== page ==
Hackborn spent much of 2020 supporting herself by making models (she bought herself a 3-D printer as a graduation present). And just before the crushing entry of the pandemic, she designed Malachite Theatre’s Winter Shakespeare Festival productions of Julius Caesar and A Midsummer Night’s Dream in Holy Trinity Church in Strathcona, a challenging space for both sight lines and acoustics.
“I have a very large nostalgia for big musicals; that’s what I grew up on,” says Hackborn. “The whole show is written in the music; you can hear when certain design elements are supposed to happen, a real rhythm.” As an example she points to that indelible keyboard arpeggio in the overture to Sondheim’s Sunday in the Park With George. “That’s when the painting reveals itself….”
But site-specific theatre, immersive productions, theatre that the audience moves through (Catch The Keys’ Dead Centre of Town series in the river valley, for example) … they’re Hackborn’s particular jam. “So much possibility, making the world so close up to people….” Productions in freezing warehouses with dirt floor and no fixed seating? “O my gawd, that’s what I want!” she laughs.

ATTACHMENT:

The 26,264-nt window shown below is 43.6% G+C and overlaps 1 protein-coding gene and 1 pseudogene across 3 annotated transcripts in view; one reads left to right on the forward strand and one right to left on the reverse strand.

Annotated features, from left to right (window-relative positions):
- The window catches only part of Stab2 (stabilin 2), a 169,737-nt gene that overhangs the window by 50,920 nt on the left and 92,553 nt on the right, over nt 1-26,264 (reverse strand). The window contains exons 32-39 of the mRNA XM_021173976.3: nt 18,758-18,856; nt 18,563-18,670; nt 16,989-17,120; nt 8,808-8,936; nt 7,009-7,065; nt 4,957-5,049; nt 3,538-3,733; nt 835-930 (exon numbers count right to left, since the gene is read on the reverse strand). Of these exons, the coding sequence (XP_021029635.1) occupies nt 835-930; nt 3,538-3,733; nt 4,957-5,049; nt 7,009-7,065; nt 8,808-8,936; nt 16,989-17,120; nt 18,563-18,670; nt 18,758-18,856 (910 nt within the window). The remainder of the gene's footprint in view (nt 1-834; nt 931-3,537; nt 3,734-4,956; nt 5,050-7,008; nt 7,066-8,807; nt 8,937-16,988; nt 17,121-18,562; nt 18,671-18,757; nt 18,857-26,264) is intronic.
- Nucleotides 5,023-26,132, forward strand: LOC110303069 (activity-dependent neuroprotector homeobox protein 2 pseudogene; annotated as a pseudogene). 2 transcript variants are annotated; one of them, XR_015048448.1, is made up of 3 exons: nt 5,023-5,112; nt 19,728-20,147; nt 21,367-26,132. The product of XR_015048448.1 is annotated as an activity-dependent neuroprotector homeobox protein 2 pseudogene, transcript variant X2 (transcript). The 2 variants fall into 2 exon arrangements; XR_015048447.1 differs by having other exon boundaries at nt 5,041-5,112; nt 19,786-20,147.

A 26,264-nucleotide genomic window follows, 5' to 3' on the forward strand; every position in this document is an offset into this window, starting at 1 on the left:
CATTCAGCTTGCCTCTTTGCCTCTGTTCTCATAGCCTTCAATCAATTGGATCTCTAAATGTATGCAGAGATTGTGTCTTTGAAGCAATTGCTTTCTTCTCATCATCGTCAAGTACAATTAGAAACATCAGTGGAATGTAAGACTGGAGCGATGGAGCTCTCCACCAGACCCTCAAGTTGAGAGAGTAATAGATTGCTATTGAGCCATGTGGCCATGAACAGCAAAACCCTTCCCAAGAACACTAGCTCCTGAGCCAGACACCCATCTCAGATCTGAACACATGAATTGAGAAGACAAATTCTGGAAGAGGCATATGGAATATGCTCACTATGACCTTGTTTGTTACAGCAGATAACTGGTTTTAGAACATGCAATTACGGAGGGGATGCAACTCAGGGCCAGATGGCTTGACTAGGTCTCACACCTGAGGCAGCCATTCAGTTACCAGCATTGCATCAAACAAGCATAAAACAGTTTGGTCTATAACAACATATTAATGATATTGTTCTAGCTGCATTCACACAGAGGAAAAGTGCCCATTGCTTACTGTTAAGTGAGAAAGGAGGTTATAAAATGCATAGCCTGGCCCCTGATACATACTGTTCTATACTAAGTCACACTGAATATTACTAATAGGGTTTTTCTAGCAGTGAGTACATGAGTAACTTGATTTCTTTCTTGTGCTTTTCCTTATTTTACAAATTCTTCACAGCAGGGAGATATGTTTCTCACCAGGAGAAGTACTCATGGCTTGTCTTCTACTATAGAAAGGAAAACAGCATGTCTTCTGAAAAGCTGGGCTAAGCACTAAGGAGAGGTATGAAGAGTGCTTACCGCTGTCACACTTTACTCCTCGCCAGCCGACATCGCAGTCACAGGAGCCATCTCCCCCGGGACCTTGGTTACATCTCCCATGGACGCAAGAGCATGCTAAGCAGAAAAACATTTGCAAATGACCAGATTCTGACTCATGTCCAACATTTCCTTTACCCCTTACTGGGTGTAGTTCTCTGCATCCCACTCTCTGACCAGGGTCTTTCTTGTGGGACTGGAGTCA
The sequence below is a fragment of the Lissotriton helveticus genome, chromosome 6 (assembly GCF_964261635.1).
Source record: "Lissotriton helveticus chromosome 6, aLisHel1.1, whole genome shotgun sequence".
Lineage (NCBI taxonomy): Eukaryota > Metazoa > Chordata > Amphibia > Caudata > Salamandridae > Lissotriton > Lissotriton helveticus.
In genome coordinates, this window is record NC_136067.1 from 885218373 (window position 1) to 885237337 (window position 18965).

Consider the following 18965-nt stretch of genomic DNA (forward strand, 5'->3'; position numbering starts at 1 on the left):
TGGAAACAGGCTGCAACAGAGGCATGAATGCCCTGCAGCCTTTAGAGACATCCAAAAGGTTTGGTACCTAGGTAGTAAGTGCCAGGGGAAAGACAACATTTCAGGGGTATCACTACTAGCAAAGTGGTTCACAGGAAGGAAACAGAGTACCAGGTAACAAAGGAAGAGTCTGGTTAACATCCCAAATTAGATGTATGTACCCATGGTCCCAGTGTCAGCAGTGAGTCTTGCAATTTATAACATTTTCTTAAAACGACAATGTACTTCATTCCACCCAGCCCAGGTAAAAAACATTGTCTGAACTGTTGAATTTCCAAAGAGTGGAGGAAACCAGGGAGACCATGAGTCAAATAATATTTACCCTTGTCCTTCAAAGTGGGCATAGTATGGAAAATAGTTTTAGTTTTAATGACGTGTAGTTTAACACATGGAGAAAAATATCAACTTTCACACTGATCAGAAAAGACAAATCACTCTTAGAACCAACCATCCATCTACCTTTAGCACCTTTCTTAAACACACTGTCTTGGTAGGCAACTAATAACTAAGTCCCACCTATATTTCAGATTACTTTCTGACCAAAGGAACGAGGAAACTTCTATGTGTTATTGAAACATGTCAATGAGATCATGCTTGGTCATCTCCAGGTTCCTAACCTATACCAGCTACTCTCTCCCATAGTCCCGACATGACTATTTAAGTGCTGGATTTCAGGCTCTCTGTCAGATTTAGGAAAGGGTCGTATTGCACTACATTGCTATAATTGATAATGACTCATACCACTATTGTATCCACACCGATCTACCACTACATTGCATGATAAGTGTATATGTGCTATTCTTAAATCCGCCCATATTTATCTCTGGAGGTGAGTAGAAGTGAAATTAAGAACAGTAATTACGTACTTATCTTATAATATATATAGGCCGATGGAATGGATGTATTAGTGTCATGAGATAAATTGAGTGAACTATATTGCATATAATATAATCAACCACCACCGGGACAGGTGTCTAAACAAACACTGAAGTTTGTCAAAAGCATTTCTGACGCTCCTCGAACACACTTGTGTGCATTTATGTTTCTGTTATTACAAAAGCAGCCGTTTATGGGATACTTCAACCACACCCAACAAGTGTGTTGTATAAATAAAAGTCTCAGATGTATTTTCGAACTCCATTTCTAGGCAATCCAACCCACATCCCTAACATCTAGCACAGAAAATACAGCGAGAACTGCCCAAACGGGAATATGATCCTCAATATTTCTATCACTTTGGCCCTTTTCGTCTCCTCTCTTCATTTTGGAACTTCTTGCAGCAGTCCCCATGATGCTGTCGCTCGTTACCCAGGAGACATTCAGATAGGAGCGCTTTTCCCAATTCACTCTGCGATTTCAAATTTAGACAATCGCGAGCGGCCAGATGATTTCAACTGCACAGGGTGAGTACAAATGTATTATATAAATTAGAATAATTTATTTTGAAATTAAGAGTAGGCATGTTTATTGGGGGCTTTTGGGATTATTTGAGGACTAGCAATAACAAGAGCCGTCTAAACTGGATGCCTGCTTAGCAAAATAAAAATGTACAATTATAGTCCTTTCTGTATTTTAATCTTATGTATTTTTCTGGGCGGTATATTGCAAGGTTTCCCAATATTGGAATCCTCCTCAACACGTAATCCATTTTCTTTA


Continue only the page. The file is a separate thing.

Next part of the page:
The configuration of all theatre careers is always pencilled in. But for artists now, the future is unpredictable as never before. Hackborn, now in her mid-twenties, is thinking of being based in Edmonton. “There’s so much potential here. And it’s a close-knit community. In a bigger city it would be harder to get that support.” Besides, she says, “I have a household of roommates and dogs I love!”